Ace was initially designed by Ron Rudat in 1981. Once Ron and the Product Manager (Kirk Bozigian) had arrived at a design they were happy with, it was time to sell that concept through to senior management. To do so, they created presentation art, a more refined illustration with full rendering and shaded colors. This presentation art was also shown in meetings with costing people, engineering, and even retailers. Early on, Ron created figure presentation art (see Ace, above). As the line grew and his responsibilities multiplied this task was assigned to other artists (most notably George Woodbridge and Dave Dorman). The presentation art above was signed and dated December 18, 1981 by Ron Rudat.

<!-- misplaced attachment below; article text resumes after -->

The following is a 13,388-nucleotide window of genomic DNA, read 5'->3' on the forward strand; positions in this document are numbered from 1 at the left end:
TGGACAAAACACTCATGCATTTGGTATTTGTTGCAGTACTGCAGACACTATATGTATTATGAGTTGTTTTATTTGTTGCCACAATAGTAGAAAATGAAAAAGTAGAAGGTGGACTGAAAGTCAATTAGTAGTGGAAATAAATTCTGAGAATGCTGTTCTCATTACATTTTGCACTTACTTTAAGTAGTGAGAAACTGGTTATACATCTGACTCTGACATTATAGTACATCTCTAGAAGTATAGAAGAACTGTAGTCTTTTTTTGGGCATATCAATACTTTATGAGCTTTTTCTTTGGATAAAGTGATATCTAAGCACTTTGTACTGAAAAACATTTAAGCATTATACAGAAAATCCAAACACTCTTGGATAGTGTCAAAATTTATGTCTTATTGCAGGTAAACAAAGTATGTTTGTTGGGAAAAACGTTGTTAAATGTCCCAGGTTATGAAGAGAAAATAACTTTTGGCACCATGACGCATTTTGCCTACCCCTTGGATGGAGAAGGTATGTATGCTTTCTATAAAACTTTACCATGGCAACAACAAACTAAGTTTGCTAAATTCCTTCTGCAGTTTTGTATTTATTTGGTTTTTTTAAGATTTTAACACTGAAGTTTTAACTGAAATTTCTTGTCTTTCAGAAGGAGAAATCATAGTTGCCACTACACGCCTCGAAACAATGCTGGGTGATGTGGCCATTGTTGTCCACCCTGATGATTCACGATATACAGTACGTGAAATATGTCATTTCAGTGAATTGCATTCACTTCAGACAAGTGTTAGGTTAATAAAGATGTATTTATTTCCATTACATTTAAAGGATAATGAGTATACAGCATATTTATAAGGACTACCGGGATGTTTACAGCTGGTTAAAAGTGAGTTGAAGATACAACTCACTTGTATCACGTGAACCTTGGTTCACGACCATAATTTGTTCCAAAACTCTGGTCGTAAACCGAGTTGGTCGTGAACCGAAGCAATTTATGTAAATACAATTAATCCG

Research and Ideation (or Sketching) Revisions
This undated illustration was signed by Ron Rudat and labeled as Jet Pilot. Either Ron or Kirk Bozigian annotated two revisions from the previous version that was shown in the presentation art above: "No Pockeet's" [sic] and "Change Boots." You can still see more faint lines for the pockets and heeled boots, as if they were erased.
Figure Sculpture Sheet
Once management had signed off on the design, Ron would get back to work creating figure sculpture sheets (also known as control art). These sheets showed views from the front and back and from both sides with the arms removed. Some revisions were still made at this point. Once completed, these sheets were shared with the sculptors that were tasked with creating the figures. There was no precedent at Hasbro for Ron to follow when it came to the figure design process. Ron created the Sculpture Model Sheet shown above on the fly, and it would evolve over the coming years. The figure sculpture sheet above was signed and dated June 17, 1982 by Ron Rudat.